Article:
Around the year 64, the city of Rome experienced a devastating fire. Emperor Nero blamed it on the Christians, and a severe persecution followed. Included in the mass murder of Christians were the First Martyrs of Rome. We don’t know their names, but their witness to the faith is certain.
Embroiled in some controversy due to the interpretation of historical facts, Saint Junipero Serra was canonized by Pope Francis on the steps of the Basilica of the Immaculate Conception in Washington, DC, on September 23, 2015. Known for having traveled the west coast of the country in the 18th century, Saint Juniper founded many of the famous California Missions.
Saint Oliver Plunkett may not be a household name in the United States but he certainly is well known in the British Isles. The Archbishop of Armagh, Plunkett led his archdiocese through the rough days of persecution of Catholics. Finally apprehended, Saint Oliver was hanged, drawn, and quartered July 1, 1681.
We don’t know a lot about Saint Thomas the Apostle, but tradition has it that he traveled to and preached the gospel in India, where he was eventually martyred. His name means “twin,” and due to his skepticism, he is also known as “Doubting Thomas.”
Saint Elizabeth of Portugal did not have an easy time in spite of the fact that she was royalty. She spent her life seeking peace between herself and her unfaithful husband, and between many of her relatives. Elizabeth saw some progress in this endeavor before retiring to a Poor Clare monastery where she died.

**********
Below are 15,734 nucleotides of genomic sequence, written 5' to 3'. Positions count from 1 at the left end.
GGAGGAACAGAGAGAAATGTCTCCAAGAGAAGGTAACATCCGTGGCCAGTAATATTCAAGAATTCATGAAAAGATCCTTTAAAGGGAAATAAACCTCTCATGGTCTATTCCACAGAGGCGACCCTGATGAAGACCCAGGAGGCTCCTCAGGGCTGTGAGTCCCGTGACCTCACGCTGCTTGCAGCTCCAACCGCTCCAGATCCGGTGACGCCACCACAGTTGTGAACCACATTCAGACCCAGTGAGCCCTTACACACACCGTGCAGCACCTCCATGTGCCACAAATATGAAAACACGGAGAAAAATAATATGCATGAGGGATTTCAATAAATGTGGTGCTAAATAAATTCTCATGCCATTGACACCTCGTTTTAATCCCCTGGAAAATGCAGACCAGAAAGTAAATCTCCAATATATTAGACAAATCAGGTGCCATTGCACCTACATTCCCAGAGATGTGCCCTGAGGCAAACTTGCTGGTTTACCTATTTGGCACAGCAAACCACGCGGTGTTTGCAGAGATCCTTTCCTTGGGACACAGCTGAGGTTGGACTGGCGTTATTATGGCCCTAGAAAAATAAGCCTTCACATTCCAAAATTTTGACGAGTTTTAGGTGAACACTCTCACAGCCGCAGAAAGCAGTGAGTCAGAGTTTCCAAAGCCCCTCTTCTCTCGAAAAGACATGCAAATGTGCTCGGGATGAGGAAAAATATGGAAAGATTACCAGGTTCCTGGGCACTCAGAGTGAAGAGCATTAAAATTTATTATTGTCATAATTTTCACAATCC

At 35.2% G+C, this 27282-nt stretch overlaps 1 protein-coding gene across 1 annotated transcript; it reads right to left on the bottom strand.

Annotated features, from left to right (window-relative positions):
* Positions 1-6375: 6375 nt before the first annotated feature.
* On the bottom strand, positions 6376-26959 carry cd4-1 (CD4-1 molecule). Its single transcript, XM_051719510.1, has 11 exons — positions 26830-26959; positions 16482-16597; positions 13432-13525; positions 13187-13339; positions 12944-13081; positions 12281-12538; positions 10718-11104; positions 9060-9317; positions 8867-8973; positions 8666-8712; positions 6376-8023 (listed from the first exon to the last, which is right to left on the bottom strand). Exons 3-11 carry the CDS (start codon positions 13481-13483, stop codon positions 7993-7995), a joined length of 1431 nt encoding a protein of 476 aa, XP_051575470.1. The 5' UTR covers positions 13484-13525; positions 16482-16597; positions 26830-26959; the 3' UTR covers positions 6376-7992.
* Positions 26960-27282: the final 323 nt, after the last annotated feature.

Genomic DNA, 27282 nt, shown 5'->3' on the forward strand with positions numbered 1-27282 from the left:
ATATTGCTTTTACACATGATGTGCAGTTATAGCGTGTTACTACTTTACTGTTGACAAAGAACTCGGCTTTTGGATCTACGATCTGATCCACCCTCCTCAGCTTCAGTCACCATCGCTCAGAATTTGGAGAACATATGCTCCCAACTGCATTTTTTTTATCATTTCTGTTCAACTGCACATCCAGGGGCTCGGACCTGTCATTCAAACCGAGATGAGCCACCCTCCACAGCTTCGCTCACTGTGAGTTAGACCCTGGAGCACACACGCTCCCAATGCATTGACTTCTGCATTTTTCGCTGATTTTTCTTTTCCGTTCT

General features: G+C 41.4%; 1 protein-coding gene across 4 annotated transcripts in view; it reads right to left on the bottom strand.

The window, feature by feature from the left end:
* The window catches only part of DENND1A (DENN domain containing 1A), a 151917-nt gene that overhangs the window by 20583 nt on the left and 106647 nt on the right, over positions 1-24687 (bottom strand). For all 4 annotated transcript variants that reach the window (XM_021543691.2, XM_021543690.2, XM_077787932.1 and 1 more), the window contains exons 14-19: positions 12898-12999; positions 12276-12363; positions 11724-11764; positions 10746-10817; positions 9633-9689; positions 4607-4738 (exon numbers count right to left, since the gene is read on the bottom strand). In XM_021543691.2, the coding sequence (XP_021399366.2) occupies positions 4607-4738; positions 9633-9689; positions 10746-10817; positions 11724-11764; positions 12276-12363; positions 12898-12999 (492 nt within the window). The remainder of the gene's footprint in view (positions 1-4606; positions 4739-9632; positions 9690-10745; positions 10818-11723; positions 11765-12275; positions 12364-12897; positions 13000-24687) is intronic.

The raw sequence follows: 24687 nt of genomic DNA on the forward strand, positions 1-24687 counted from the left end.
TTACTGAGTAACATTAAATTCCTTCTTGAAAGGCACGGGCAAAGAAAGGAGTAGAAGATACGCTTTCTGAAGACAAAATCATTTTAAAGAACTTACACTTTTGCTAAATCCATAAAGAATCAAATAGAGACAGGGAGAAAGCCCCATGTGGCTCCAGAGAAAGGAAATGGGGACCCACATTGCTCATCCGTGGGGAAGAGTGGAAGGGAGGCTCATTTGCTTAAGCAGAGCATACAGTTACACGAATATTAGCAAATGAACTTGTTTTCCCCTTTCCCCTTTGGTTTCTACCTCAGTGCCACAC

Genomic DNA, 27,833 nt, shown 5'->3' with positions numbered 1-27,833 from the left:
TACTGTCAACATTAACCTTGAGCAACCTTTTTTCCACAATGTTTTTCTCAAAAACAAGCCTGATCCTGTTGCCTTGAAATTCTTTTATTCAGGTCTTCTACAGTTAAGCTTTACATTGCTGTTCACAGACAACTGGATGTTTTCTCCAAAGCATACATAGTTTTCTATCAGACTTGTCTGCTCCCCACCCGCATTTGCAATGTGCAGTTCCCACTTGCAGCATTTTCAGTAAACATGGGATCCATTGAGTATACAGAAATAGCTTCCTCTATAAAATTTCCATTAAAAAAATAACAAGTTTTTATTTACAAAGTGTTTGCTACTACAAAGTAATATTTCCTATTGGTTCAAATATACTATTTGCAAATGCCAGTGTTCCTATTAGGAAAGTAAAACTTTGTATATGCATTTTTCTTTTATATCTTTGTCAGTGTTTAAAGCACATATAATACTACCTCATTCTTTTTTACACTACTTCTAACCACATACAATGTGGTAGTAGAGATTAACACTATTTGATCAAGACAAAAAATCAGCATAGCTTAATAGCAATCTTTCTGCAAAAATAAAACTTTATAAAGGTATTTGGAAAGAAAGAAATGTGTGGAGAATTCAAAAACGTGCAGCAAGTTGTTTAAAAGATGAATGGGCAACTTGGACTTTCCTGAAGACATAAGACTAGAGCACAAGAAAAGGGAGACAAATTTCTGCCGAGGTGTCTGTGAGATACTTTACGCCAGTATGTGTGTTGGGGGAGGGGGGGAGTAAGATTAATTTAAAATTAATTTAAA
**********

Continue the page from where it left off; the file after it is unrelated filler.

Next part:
Saint Anthony Zaccaria lived only 36 years, but he founded three religious communities and contributed to the reformation of the Church. He insisted on various religious or devotional practices to renew the spiritual life of the clergy, religious, and laity.
Saint Maria Goretti has captured the love and affection of thousands of people because of the simplicity and purity of her life. Maria's canonization saw the conversion of her murderer and his reconciliation with her family.
Among the 120 Chinese martyrs canonized in 2000 were Saint Gregory Grassi and Companions. Victims of political maneuverings by other countries these Franciscan men and women, along with lay men and women, gave their lives in service of the Chinese people. They were martyred on various dates in 1900, during the Boxer Uprising, the culmination of the anti-foreigner movement in China.
Among the Chinese martyrs was the diocesan priest, Father Augustine Zhao Rong. Facing the strong anti-foreign and anti-Catholic feelings present in China for centuries, these martyrs were caught up in a situation that in many ways had nothing to do either with religion or with the Church. But they stayed loyal to Christianity and to their people, and gave their lives in witness.